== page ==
NCBA Chief Vet Kathy Simmons Says Farm Bill Funding Critical to Realizing Secure Beef Supply PlanWed, 01 Aug 2018 13:38:50 CDT
During the ongoing process to craft the next Farm Bill that will replace the existing legislation expiring in September of this year, one request stemming from the livestock industry has been that appropriations be set aside in this new bill to fund work necessary to catch the US up to speed on the biosecurity of our nation’s animal-based food supply. Dr. Kathy Simmons, chief veterinary officer for the National Cattlemen’s Beef Association explained the status of those negotiations with Radio Oklahoma Ag Network Farm Director Ron Hays, Wednesday, in Denver as the 2018 Cattle Industry Business Meeting commenced. You can listen to their entire conversation by clicking or tapping the LISTEN BAR below at the bottom of the page.
This request for increased biosecurity is of course multifaceted, but the largest and certainly the most talked about aspect of it, is the creation of a dedicated vaccine bank that would store a sustainable supply of vaccines to use in counteracting a widespread epidemic in livestock populations in the event of a foreign animal disease outbreak - such as the highly infectious and potentially catastrophic prospect of Foot & Mouth Disease occurring, for example.
“That’s something we’ve all been working on for many years prior to coming into this Farm Bill,” Dr. Simmons said. “We all realize that when we ask for a project of this magnitude we have to have planning for both before, during and after the process of the Farm Bill.”
Currently, she reports that the Farm Bill process is working its way to conference, where conferees from both the House and Senate will meet to find harmony between the two different versions of the draft legislation. According to Simmons, the House version of the bill includes mandatory funding for this project, while the Senate version has only authorized funding but with no mention of mandatory funds specifically. This is one aspect that will likely be a major topic of discussion that will have to be resolved during those negotiations in order for this project to move forward.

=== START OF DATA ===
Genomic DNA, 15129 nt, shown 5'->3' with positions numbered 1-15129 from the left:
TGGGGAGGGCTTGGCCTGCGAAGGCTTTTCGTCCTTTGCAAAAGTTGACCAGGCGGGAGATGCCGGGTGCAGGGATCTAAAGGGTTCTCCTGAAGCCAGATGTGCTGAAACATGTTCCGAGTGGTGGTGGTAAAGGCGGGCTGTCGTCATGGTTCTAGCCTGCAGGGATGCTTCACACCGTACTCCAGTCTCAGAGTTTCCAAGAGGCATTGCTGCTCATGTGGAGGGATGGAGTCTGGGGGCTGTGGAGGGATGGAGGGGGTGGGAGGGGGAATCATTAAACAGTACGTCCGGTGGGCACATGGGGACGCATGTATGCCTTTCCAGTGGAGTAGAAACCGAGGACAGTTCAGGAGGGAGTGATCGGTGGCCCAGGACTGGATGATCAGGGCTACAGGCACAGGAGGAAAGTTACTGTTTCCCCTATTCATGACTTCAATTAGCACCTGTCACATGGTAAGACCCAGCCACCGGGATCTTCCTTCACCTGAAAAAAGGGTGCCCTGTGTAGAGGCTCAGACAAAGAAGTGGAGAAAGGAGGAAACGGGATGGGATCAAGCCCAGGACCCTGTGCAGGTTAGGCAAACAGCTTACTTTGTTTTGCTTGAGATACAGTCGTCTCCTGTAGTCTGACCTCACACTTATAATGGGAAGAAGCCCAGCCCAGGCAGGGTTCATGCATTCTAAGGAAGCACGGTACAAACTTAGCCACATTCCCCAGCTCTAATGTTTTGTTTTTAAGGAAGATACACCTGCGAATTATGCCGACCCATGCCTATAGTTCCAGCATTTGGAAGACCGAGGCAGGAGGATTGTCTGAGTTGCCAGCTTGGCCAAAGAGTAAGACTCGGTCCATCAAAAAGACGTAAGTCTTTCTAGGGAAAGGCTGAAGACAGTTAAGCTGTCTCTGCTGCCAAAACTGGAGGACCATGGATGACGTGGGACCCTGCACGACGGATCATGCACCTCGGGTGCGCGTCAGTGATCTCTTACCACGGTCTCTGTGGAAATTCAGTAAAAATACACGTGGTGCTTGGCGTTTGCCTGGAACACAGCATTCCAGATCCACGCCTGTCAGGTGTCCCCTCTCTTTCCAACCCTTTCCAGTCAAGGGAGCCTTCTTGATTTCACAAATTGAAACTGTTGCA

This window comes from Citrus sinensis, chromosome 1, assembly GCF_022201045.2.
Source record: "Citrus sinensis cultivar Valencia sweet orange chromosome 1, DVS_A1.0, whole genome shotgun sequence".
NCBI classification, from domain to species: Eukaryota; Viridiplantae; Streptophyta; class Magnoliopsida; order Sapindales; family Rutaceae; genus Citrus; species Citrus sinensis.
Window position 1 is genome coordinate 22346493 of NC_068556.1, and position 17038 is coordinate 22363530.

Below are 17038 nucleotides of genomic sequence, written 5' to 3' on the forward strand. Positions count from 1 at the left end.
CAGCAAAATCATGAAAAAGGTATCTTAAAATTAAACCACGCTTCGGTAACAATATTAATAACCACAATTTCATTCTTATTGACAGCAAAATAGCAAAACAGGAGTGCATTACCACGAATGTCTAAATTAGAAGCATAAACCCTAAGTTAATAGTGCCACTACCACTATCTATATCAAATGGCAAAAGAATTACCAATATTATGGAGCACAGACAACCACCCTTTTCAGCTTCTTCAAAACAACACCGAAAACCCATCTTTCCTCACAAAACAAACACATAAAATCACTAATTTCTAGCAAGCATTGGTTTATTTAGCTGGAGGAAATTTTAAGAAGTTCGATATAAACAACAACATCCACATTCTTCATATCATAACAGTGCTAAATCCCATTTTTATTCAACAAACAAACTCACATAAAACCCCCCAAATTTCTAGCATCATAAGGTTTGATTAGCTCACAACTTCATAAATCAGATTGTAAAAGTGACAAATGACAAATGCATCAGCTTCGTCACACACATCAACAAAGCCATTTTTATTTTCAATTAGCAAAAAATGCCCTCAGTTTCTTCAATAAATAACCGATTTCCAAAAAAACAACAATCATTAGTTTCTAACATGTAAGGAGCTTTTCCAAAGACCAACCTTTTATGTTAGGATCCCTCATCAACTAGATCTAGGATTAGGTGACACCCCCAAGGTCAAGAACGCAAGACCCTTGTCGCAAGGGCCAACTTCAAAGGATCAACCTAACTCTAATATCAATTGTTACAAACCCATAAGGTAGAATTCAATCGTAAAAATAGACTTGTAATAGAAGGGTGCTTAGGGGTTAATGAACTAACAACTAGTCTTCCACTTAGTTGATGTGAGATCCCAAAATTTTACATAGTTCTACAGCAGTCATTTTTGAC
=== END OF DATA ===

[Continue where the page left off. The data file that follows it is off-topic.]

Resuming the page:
“As we find out what the funding levels will be - we will be able then to work with USDA and others to try to make this a reality and certainly be one step closer to protecting ourselves against foreign animal and transboundary diseases,” she said.
In planning for this project, USDA has conducted research to determine the most effective and versatile vaccine that should be stocked to fight the most threatening strains of diseases, like FMD. It’s also planned for managed movement of infected livestock, including the coordination of quarantine zones and working with stakeholders and state and federal authorities. All of which has been assembled under what has become known as the 'Secure Beef Supply Plan' - which ensures continuity of business for non-infected product to move to the consumer.
In addition, Simmons says the USDA is also working with the Department of Homeland Security in constructing a new facility on the Kansas State University campus in Manhattan, Kan. which will eventually house infectious pathogens of threatening diseases for research and vaccine production purposes. This project is underway currently and is scheduled to be complete by 2022.
“So, there are many things to be planning still,” Simmons concluded, “but once we find that we have the support from the Farm Bill, a lot of those things will move forward.”
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